Unsurprisingly, Amy Herzog’s 4000 Miles is one of America’s most produced plays by regional theaters this season. The 2012 OBIE-winning drama and Pulitzer finalist has an intimate, likable quality, particularly in the Philadelphia Theatre Company’s fine production.
Beth Dixon plays Vera, the last of a group of elderly friends, living alone in a rent-controlled Manhattan apartment. Her grandson Leo (Philadelphia actor Davy Raphaely) turns up one night at 3 a.m., sweaty and stinky from a cross-country bicycle trip from Seattle. That Herzog’s title adds an additional thousand miles to that ride’s length is an early hint that Leo’s journey is far from over.
At first, 4000 Miles teases gentle humor from the awkwardness of an undisciplined twentysomething living with a hearing-aid-wearing, set-in-her-ways old lady; the two have known each other all of Leo’s life, but they’re strangers. The play scores some “I can’t believe she said that” laughs, as when Vera asks Leo if anyone demanded sexual favors in exchange for lodging during his trip, but never sinks to sitcom levels. Leo’s where-am-I-going life questions take precedence as he confronts girlfriend Bec (Shannon Marie Sullivan) about why she backed out of the cross-country adventure. Tipsy pickup Amanda (2013 UArts graduate Leigha Kato, shown above) shares one great scene with Leo, her nascent wisdom exposing Leo’s difficulties connecting with others.
Credit these four capable actors, as well as Herzog and director Mary B. Robinson, with making their characters feel genuine and layered. There are no villains, fools or parodies here, just real people struggling to figure things out. Vera — both the role and Dixon’s performance in it — is particularly impressive. The feisty, foul-mouthed senior is a cheap comedy staple, but Dixon and Herzog (who based the character on her own grandmother) invest Vera with a rich backstory of liberal activism; she’s a powerful personality, an invitation to consider the inevitable problems of aging as peers pass away.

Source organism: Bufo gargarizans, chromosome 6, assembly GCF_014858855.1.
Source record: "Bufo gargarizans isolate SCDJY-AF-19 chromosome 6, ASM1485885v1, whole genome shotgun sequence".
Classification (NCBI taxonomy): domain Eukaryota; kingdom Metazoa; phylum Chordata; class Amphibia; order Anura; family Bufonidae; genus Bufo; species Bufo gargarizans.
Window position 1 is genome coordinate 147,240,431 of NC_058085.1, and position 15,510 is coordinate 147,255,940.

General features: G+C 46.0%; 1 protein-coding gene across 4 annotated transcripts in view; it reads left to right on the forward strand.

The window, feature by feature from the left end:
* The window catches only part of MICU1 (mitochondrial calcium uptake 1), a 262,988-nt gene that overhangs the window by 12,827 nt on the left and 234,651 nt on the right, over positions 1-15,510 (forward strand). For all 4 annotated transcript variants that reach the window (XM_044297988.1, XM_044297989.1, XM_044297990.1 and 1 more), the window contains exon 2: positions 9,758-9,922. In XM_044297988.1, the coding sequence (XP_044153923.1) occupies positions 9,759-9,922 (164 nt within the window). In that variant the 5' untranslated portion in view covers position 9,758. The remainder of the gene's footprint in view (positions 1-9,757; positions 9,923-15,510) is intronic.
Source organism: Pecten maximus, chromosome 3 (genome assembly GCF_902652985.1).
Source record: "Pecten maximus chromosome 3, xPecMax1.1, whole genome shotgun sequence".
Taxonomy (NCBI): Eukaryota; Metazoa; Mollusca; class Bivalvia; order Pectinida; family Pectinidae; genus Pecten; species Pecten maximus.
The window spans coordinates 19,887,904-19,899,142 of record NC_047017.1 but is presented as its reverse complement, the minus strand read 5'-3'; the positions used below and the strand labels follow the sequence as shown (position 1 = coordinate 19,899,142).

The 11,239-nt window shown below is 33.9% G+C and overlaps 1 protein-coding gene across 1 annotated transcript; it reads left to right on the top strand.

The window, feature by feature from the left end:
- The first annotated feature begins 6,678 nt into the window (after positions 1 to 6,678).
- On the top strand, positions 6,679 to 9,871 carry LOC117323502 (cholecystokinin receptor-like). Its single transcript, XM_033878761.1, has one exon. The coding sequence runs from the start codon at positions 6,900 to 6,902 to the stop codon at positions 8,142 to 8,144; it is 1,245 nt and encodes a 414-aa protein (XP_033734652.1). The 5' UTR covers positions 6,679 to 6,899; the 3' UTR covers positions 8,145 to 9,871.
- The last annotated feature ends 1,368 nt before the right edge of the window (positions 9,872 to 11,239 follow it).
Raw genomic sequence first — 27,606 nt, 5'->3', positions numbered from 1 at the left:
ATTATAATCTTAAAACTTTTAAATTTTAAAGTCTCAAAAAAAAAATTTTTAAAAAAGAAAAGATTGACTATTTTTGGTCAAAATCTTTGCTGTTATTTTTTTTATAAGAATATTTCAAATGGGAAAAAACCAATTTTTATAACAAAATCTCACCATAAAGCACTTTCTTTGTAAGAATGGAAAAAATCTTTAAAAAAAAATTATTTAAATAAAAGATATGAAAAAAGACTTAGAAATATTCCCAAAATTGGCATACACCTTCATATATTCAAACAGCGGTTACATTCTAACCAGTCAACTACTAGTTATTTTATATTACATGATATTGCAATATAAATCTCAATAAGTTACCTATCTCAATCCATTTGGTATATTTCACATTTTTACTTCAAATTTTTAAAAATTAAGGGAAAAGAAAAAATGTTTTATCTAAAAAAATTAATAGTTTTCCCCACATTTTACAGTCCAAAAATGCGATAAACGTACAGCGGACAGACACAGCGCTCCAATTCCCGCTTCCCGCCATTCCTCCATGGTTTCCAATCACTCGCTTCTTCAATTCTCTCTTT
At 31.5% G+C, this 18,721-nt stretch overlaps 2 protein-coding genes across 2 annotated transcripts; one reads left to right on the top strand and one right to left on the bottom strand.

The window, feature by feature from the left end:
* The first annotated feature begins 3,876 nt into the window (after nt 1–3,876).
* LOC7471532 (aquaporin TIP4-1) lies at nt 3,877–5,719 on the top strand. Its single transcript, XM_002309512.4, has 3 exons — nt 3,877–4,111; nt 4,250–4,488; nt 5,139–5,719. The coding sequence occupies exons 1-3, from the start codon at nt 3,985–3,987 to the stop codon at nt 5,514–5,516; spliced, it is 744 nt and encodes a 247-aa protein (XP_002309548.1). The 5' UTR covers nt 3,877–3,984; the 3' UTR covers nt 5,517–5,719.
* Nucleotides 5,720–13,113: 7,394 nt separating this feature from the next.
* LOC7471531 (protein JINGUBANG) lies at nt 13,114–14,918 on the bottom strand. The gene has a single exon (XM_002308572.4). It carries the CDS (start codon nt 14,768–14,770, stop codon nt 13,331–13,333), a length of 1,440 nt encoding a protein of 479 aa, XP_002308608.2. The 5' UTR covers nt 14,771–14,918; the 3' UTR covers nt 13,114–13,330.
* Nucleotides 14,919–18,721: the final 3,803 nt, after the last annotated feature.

This delicate play’s complications build gracefully. Leo could go home to Minneapolis, but issues with his mother and adopted sister make him resist even calling. His first stop in New York is Bec’s apartment, but that’s another messy situation. Vera welcomes his company — her sole companion is the woman across the hall, and they only communicate by phone — but struggles with the physical and mental problems of aging.
The play builds to surprising revelations about Leo’s trip, which he started with best friend Micah but finished alone. The story unfolds in a long monologue that Leo shares with Vera one night, a quiet, profound release of the play’s subtly building tension, heart-wrenchingly performed by Raphaely in the near-darkness. After an intermission-less 100 minutes, we’re still in Vera’s apartment, but we have traveled a long distance in Leo and Vera’s lives.
Through Nov. 11, $46-$59, Suzanne Roberts Theatre, 480 S. Broad St., 215-985-0420, philadelphiatheatrecompany.org.
First Friday Focus: Camden up close, prejudice in photography and "skate of the art" installation
+ GRAVY STUDIO & GALLERY Vice named Gabriel Angemi, a city firefighter, its favorite street...
The Way Women See It: Reviewing "The Lady From the Sea"
EgoPo Classic Theater may be Philadelphia’s most intellectually bracing company. Artistic...
Painting the Town: Artists' views on Northern Liberties' changes
There’s a sort of privilege in listening in on the conversation between Ira Upin, Jennifer Baker,...